District’s move to declare properties surplus raises concerns

Three community members took to the podium at the Thursday, March 21 meeting of the Claremont Unified School District to express concern about the board’s recent decision to declare 2 pieces of district property surplus.

The first of these was Barbara Solorzano, who teaches “Mommy, Daddy, Grandparents and Me” parenting classes through the Claremont Adult School, which are designed for children ages 18 months through 5 years and their caregivers.

Ms. Solorzano said she came to “clarify a misconception,” which was printed in recent Claremont COURIER articles, that the site of the La Puerta Intermediate School had been abandoned in recent years.

In fact, Ms. Solorzano noted, she has been teaching her classes in a portable building at the La Puerta site, located at 2475 N. Forbes Ave. in Claremont, for several years. The site was declared surplus by the CUSD school board at their February 23 meeting, as was the site of the district’s current Service Center. 

Ms. Solorzano said she hopes she can stay at the site, which the district plans to put up for auction soon, as long as possible and that the district continues to keep the benefit of her parenting classes in mind.

Next up was Michael Keenan, a Claremont resident who was a candidate in the recent city council election. Mr. Keenan noted that the landscape in the area is changing due to the recent explosion of high-density condominium developments. He cautioned the board against rushing to sell off district assets given that Claremont schools will soon be receiving a new stream of funding thanks to recent legislation.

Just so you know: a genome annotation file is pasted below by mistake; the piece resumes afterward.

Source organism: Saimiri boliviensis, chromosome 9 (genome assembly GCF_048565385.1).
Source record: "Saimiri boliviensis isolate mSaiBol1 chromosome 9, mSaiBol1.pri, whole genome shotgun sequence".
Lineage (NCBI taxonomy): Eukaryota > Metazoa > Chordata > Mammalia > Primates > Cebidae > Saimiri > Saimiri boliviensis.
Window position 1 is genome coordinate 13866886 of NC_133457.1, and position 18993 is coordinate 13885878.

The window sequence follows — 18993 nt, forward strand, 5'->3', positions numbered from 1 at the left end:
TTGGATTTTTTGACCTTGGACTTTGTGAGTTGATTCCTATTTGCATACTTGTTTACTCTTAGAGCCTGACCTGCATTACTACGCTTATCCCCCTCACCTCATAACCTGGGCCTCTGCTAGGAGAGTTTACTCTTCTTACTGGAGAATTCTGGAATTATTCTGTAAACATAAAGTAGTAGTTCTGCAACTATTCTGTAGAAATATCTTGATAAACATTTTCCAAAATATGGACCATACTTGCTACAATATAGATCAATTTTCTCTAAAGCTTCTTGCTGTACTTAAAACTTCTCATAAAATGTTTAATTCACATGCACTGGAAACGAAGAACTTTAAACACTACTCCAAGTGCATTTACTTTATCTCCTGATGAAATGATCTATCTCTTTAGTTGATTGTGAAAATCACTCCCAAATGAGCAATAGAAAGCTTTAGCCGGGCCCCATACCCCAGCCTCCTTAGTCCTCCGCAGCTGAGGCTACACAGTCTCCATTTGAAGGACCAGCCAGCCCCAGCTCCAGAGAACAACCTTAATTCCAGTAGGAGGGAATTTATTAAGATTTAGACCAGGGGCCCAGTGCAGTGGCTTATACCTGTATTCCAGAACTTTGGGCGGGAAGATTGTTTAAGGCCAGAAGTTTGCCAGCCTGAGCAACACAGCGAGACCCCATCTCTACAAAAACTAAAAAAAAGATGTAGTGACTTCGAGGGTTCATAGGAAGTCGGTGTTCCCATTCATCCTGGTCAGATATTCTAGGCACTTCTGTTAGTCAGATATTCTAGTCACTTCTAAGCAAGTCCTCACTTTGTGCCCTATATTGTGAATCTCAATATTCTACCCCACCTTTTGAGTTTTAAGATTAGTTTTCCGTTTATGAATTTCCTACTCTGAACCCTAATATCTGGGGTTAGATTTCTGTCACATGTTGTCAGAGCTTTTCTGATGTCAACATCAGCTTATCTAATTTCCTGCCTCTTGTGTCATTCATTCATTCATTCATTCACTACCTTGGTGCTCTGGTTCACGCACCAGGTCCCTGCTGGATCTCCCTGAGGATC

In December 2011, the California Supreme Court abolished the more than 400 redevelopment agencies operating throughout the state, which were funded by $5 billion per year in property tax money. Once the now-defunct agencies, including one in Claremont, pay off their existing bonds, that revenue will go to schools and special districts.

On another topic, Mr. Keenan said he feels approving a charter school aimed at CUSD’s low-income students would be a mistake.

“It’s a way of segregating the population based on different socio-economic backgrounds,” he said.

His comments were in reference to the current petition for the Embracing the Whole Child Art and Technology, spearheaded by Lynette Lucas, which is currently under consideration by the board.

Finally, a coach involved with the Claremont Fastpitch softball organization reminded the board that the 150 girls in his organization use fields at La Puerta Park. They generally use the east side of the park for their games and practices as well as their parking needs, because the west side of the park is so active.

Should the La Puerta property be sold, he said that access to the fields could become virtually impossible. Perhaps, he suggested, the district could mark off an area in the back of the property to ensure a point of entry and a place to park.

Check the Friday, March 29 edition of the COURIER for a full report on Thursday nights CUSD board meeting.

—Sarah Torribio



Submit a Comment

Share This